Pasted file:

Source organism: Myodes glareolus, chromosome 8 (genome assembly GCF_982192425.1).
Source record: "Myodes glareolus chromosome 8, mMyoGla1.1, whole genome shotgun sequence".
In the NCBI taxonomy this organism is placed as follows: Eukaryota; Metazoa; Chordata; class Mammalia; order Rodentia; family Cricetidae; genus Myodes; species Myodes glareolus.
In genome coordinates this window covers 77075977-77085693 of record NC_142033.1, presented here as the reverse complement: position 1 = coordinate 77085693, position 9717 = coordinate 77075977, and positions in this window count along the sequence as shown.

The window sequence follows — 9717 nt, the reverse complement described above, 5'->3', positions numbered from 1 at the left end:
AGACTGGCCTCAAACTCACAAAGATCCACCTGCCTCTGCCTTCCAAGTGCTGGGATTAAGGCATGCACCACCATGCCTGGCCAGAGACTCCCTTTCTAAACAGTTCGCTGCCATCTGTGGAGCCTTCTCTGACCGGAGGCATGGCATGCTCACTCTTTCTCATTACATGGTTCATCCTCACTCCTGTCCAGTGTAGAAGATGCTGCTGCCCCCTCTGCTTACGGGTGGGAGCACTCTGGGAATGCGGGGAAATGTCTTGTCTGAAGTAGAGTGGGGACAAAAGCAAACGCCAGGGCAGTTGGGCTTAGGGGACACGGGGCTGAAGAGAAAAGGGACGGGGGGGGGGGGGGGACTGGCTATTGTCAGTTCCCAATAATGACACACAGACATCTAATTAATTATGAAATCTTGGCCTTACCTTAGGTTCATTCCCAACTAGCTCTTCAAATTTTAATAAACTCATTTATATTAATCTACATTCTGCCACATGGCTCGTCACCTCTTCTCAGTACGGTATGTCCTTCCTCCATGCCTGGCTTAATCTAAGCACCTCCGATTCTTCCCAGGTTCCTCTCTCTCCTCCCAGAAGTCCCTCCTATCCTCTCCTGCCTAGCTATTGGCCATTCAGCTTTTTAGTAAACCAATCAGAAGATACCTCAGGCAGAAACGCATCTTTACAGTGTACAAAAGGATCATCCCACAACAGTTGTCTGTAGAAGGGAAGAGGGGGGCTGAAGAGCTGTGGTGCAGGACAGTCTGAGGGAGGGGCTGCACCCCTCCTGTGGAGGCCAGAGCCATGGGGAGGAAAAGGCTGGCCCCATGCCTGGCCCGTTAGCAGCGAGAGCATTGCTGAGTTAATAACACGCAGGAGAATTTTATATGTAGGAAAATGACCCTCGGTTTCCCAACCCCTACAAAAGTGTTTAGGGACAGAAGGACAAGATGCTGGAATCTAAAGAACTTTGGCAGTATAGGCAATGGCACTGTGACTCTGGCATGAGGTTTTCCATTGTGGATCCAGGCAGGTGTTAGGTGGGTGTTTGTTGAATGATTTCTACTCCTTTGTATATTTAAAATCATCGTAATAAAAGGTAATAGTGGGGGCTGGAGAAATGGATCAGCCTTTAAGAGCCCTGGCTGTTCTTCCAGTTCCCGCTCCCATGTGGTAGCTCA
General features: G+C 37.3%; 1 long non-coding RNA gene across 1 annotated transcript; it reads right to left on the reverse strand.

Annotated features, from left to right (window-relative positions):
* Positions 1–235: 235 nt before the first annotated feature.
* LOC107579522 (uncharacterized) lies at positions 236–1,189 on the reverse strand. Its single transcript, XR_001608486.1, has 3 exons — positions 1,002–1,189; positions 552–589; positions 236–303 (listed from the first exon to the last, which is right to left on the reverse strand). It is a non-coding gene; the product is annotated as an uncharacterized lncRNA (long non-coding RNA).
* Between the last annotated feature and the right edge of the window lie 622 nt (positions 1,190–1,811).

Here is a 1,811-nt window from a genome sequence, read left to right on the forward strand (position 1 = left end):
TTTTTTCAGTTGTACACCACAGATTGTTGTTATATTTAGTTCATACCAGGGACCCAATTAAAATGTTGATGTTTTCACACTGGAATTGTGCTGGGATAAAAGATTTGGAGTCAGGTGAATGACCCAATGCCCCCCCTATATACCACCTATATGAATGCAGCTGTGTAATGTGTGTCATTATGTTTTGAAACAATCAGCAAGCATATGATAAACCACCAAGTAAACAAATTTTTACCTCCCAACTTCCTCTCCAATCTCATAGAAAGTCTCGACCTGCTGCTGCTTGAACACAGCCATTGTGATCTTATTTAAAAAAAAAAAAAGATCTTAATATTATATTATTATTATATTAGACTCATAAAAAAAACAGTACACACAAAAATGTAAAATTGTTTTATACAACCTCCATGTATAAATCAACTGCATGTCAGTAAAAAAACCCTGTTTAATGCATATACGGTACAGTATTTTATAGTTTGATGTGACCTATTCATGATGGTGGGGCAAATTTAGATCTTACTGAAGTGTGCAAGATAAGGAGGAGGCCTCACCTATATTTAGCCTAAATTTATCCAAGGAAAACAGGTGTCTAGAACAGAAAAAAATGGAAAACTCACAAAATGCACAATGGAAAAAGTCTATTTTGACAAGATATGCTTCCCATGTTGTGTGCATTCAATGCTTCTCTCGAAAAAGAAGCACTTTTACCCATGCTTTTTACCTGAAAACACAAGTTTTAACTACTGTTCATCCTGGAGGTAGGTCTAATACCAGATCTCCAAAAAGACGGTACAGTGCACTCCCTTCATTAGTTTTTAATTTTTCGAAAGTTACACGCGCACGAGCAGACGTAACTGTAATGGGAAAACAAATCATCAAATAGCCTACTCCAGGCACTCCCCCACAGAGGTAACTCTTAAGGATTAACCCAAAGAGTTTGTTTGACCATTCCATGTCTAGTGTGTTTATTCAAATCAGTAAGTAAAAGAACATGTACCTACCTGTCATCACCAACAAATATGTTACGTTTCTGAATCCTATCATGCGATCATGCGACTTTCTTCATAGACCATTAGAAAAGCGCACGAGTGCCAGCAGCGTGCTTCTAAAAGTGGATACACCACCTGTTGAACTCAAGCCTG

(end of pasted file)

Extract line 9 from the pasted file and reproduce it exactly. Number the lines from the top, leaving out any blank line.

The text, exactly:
* Positions 1–235: 235 nt before the first annotated feature.